Return to a familiar community


Strong local ties have pulled Oamaru-born constable Rory McGeown back to the Waitaki district from the hard streets of Whanganui.
Const McGeown has been on duty in Oamaru for about a month.
He said policing in Whanganui was more incident response-based, but what he expected from Oamaru was more preventive work.
“Up there, you’re cleaning up after the fact. Stuff down here, you’re working with the community for longer-term solutions.”
Const McGeown started his working life at the freezing works at Pukeuri, where he spent about 11 years as a meat inspector before moving to Dannevirke for a new job with the Alliance Group.
He always thought of joining the police, but it took an encounter with a doctor to prompt a career change.
In 2011, one of his three children was very ill, and it got to the point that a doctor stayed in his home overnight to monitor his child.
“I was really impressed by that and thought I could do more. Working at the freezing works, I economically contributed to the community, but that’s it.”
He had toyed with the idea of following his father into the armed services, but the police looked more interesting.
His first placement was to Whanganui.
“Culturally, it was very different. I got to learn about Maori culture. I have some Maori heritage, but I don’t know much about it.”
His tribal affiliation was with Ngatikahu ki Whangaroa, Const McGeown said.
His short career already had standout incidents.
“The [Whanganui] floods last year. We did a lot of work. It was pretty scary. The river was very angry. Lots of trees came down and lots of houses were damaged.”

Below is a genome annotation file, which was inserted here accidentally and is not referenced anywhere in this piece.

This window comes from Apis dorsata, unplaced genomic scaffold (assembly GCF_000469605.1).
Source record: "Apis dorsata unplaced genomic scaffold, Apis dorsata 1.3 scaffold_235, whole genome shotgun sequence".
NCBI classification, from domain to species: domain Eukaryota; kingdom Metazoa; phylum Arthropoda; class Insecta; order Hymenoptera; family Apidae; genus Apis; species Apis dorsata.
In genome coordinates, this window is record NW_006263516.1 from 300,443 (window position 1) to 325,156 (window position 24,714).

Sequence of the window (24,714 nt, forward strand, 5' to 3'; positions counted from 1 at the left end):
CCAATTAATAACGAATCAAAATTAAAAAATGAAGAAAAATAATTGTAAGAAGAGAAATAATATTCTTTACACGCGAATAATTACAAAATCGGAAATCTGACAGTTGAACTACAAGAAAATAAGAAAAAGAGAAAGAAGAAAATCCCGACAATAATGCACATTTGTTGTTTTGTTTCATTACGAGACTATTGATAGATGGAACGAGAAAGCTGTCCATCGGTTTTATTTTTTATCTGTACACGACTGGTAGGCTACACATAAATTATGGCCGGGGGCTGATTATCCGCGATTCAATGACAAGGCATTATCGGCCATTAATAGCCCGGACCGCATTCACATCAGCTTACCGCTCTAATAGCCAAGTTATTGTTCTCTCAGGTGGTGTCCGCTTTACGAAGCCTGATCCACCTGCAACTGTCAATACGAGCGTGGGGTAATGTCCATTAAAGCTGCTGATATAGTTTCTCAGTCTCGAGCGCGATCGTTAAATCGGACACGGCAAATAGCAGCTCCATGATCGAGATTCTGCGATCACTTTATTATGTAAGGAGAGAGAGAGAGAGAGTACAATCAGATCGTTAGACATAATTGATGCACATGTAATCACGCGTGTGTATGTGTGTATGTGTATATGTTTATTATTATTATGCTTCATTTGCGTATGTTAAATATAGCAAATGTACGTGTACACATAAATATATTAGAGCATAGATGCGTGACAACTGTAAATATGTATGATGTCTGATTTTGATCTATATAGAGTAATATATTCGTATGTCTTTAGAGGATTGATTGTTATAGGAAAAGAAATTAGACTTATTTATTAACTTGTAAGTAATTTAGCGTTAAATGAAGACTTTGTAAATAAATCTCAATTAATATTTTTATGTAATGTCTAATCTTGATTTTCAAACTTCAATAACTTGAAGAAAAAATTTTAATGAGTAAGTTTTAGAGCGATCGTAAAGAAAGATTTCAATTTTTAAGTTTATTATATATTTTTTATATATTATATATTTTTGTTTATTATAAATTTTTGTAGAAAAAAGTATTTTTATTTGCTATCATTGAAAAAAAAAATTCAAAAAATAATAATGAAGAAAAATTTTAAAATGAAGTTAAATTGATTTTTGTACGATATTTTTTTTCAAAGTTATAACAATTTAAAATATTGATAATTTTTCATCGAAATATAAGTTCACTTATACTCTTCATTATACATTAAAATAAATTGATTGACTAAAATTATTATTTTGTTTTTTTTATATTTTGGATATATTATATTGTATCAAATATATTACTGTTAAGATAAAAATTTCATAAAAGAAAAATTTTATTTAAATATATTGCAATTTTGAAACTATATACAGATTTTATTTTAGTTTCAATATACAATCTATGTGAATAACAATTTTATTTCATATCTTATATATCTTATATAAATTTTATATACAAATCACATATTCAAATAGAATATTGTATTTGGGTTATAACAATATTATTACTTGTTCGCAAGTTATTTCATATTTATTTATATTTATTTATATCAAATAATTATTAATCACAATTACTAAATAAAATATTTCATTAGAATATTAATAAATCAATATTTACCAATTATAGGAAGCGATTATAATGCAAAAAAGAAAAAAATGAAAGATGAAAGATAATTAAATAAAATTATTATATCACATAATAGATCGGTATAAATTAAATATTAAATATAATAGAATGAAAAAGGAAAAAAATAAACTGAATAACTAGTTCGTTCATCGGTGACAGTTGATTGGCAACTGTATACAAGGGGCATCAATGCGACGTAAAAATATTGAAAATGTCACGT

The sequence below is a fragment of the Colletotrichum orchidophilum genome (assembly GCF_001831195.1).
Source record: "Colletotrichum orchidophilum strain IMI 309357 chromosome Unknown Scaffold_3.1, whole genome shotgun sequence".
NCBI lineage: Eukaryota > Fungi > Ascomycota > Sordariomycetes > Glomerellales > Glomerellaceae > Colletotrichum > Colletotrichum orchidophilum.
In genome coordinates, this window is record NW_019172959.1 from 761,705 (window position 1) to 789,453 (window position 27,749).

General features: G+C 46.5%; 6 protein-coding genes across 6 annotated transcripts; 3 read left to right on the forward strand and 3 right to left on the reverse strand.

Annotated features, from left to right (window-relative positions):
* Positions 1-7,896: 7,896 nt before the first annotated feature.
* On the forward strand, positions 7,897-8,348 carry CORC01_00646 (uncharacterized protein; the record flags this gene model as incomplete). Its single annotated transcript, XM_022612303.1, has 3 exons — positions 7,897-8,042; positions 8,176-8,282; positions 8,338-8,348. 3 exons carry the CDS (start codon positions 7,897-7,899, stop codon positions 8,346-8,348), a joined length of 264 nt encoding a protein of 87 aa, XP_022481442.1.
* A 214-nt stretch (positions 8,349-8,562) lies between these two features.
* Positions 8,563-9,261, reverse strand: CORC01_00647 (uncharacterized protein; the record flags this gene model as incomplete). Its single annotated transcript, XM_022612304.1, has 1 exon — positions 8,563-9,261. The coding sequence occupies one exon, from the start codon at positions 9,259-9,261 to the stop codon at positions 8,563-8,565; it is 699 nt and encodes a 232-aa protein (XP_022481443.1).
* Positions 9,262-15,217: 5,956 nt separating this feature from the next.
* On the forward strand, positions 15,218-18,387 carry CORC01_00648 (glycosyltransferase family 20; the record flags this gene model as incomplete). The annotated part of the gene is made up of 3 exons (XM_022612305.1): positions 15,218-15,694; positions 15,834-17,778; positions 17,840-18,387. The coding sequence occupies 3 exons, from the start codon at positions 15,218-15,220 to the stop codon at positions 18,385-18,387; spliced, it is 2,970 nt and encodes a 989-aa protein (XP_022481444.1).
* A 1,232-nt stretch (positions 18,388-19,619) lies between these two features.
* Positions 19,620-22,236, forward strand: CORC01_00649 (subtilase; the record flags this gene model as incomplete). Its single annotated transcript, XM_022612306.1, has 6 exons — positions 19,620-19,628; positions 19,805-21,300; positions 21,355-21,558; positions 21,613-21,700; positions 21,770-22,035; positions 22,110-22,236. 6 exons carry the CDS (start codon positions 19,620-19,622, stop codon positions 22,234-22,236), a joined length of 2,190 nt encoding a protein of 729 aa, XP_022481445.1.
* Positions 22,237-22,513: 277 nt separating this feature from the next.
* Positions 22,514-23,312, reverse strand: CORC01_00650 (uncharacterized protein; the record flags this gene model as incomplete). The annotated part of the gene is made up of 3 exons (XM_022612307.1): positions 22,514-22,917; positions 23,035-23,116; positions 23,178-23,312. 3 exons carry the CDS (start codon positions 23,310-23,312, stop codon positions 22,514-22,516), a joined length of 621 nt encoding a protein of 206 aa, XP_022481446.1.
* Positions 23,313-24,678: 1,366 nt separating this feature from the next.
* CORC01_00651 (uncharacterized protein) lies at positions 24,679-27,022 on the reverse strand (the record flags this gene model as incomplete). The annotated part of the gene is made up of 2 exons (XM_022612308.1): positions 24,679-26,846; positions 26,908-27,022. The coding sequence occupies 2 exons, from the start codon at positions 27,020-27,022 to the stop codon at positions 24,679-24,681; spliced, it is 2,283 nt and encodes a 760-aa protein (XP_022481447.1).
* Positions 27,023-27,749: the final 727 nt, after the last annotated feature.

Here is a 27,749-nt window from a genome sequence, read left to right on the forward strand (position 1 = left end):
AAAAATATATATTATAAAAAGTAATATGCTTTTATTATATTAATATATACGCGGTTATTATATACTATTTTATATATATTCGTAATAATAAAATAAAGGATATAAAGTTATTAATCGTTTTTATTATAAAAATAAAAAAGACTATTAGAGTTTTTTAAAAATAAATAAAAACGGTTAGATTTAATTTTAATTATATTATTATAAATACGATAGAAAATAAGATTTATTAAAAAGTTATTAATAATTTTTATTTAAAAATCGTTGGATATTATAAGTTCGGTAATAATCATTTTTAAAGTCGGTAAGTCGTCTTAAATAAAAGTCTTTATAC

He said a key driver to return to Oamaru was family.
“I have my own young family that are growing up quite fast and all my extended family are down here.
“The police are quite family focused so they always talk about being a big family. If we don’t have strong families ourselves, how can we go out and help out people with their families?”
He was looking forward to working with the community and wanted get stuck into family violence issues.
“I could actually make a change there. A lot of the time, people are just involved in the problems of day-to-day. They don’t see the bigger picture and don’t know what to do.”
He also wanted to tackle the issue of methamphetamine. Already, the drug had taken a toll on people he had worked with.
“You might deal with a young person at the start of the year and in the middle of the year you can see a behavioural change in them, and it’s just really sad. It is difficult. I think the community does get it. They do understand how destructive methamphetamine is.”
He said work in Oamaru was already going well.
“It’s been fantastic. It’s a really pleasant town. I’ve really enjoyed it. Great people to work with.”Nike air jordan SneakersNike